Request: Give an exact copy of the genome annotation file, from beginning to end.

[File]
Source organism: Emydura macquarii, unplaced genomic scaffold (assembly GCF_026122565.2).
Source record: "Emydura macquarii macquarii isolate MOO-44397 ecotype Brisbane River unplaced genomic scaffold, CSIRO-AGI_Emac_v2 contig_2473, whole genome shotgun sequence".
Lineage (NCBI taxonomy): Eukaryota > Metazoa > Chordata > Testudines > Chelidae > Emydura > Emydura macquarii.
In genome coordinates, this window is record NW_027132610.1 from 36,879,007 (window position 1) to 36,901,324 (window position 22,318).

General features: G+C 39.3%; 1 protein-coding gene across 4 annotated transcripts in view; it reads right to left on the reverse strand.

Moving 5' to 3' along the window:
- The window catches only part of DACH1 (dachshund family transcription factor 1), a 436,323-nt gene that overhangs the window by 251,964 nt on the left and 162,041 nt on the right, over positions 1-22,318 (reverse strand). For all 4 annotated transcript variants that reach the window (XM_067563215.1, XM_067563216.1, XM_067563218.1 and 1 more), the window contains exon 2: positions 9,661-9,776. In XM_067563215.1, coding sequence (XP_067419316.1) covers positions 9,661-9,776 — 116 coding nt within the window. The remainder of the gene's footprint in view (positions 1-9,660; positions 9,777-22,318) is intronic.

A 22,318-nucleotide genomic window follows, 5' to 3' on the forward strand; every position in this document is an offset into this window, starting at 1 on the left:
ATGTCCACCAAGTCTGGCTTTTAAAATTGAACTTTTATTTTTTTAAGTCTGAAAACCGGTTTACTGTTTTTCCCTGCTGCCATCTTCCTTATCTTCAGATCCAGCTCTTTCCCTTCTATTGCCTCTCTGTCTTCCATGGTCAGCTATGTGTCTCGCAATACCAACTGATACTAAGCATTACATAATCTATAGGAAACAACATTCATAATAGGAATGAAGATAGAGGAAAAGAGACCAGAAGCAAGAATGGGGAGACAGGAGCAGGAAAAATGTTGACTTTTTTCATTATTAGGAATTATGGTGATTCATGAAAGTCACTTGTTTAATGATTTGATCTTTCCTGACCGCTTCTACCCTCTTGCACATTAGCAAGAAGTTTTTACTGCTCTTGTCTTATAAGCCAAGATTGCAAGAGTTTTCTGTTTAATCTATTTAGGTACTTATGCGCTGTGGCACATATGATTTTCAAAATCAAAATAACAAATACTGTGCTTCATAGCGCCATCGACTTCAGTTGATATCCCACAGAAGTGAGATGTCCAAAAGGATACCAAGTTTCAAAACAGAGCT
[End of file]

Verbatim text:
Source organism: Emydura macquarii, unplaced genomic scaffold (assembly GCF_026122565.2).
Source record: "Emydura macquarii macquarii isolate MOO-44397 ecotype Brisbane River unplaced genomic scaffold, CSIRO-AGI_Emac_v2 contig_2473, whole genome shotgun sequence".
Lineage (NCBI taxonomy): Eukaryota > Metazoa > Chordata > Testudines > Chelidae > Emydura > Emydura macquarii.
In genome coordinates, this window is record NW_027132610.1 from 36,879,007 (window position 1) to 36,901,324 (window position 22,318).

General features: G+C 39.3%; 1 protein-coding gene across 4 annotated transcripts in view; it reads right to left on the reverse strand.

Moving 5' to 3' along the window:
- The window catches only part of DACH1 (dachshund family transcription factor 1), a 436,323-nt gene that overhangs the window by 251,964 nt on the left and 162,041 nt on the right, over positions 1-22,318 (reverse strand). For all 4 annotated transcript variants that reach the window (XM_067563215.1, XM_067563216.1, XM_067563218.1 and 1 more), the window contains exon 2: positions 9,661-9,776. In XM_067563215.1, coding sequence (XP_067419316.1) covers positions 9,661-9,776 — 116 coding nt within the window. The remainder of the gene's footprint in view (positions 1-9,660; positions 9,777-22,318) is intronic.

A 22,318-nucleotide genomic window follows, 5' to 3' on the forward strand; every position in this document is an offset into this window, starting at 1 on the left:
ATGTCCACCAAGTCTGGCTTTTAAAATTGAACTTTTATTTTTTTAAGTCTGAAAACCGGTTTACTGTTTTTCCCTGCTGCCATCTTCCTTATCTTCAGATCCAGCTCTTTCCCTTCTATTGCCTCTCTGTCTTCCATGGTCAGCTATGTGTCTCGCAATACCAACTGATACTAAGCATTACATAATCTATAGGAAACAACATTCATAATAGGAATGAAGATAGAGGAAAAGAGACCAGAAGCAAGAATGGGGAGACAGGAGCAGGAAAAATGTTGACTTTTTTCATTATTAGGAATTATGGTGATTCATGAAAGTCACTTGTTTAATGATTTGATCTTTCCTGACCGCTTCTACCCTCTTGCACATTAGCAAGAAGTTTTTACTGCTCTTGTCTTATAAGCCAAGATTGCAAGAGTTTTCTGTTTAATCTATTTAGGTACTTATGCGCTGTGGCACATATGATTTTCAAAATCAAAATAACAAATACTGTGCTTCATAGCGCCATCGACTTCAGTTGATATCCCACAGAAGTGAGATGTCCAAAAGGATACCAAGTTTCAAAACAGAGCT